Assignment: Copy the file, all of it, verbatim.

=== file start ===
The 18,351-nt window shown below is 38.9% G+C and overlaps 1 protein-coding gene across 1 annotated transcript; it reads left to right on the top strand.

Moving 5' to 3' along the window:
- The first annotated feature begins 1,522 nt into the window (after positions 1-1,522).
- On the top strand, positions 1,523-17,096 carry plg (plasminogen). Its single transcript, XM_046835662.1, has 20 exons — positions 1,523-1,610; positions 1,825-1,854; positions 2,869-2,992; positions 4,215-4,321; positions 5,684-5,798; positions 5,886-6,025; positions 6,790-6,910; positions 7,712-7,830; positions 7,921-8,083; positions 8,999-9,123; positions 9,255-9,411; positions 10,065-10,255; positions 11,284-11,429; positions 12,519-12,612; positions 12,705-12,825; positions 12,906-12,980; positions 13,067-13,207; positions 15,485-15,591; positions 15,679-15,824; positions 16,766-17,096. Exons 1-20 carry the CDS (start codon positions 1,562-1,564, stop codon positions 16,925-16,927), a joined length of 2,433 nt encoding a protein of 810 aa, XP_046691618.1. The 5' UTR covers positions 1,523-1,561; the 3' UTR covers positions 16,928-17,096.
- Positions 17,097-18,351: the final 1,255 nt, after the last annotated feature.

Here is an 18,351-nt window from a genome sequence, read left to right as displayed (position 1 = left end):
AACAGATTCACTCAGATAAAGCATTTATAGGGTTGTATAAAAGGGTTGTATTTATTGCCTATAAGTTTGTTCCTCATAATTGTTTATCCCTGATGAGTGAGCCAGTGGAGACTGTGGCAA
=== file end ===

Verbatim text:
The 18,351-nt window shown below is 38.9% G+C and overlaps 1 protein-coding gene across 1 annotated transcript; it reads left to right on the top strand.

Moving 5' to 3' along the window:
- The first annotated feature begins 1,522 nt into the window (after positions 1-1,522).
- On the top strand, positions 1,523-17,096 carry plg (plasminogen). Its single transcript, XM_046835662.1, has 20 exons — positions 1,523-1,610; positions 1,825-1,854; positions 2,869-2,992; positions 4,215-4,321; positions 5,684-5,798; positions 5,886-6,025; positions 6,790-6,910; positions 7,712-7,830; positions 7,921-8,083; positions 8,999-9,123; positions 9,255-9,411; positions 10,065-10,255; positions 11,284-11,429; positions 12,519-12,612; positions 12,705-12,825; positions 12,906-12,980; positions 13,067-13,207; positions 15,485-15,591; positions 15,679-15,824; positions 16,766-17,096. Exons 1-20 carry the CDS (start codon positions 1,562-1,564, stop codon positions 16,925-16,927), a joined length of 2,433 nt encoding a protein of 810 aa, XP_046691618.1. The 5' UTR covers positions 1,523-1,561; the 3' UTR covers positions 16,928-17,096.
- Positions 17,097-18,351: the final 1,255 nt, after the last annotated feature.

Here is an 18,351-nt window from a genome sequence, read left to right as displayed (position 1 = left end):
AACAGATTCACTCAGATAAAGCATTTATAGGGTTGTATAAAAGGGTTGTATTTATTGCCTATAAGTTTGTTCCTCATAATTGTTTATCCCTGATGAGTGAGCCAGTGGAGACTGTGGCAA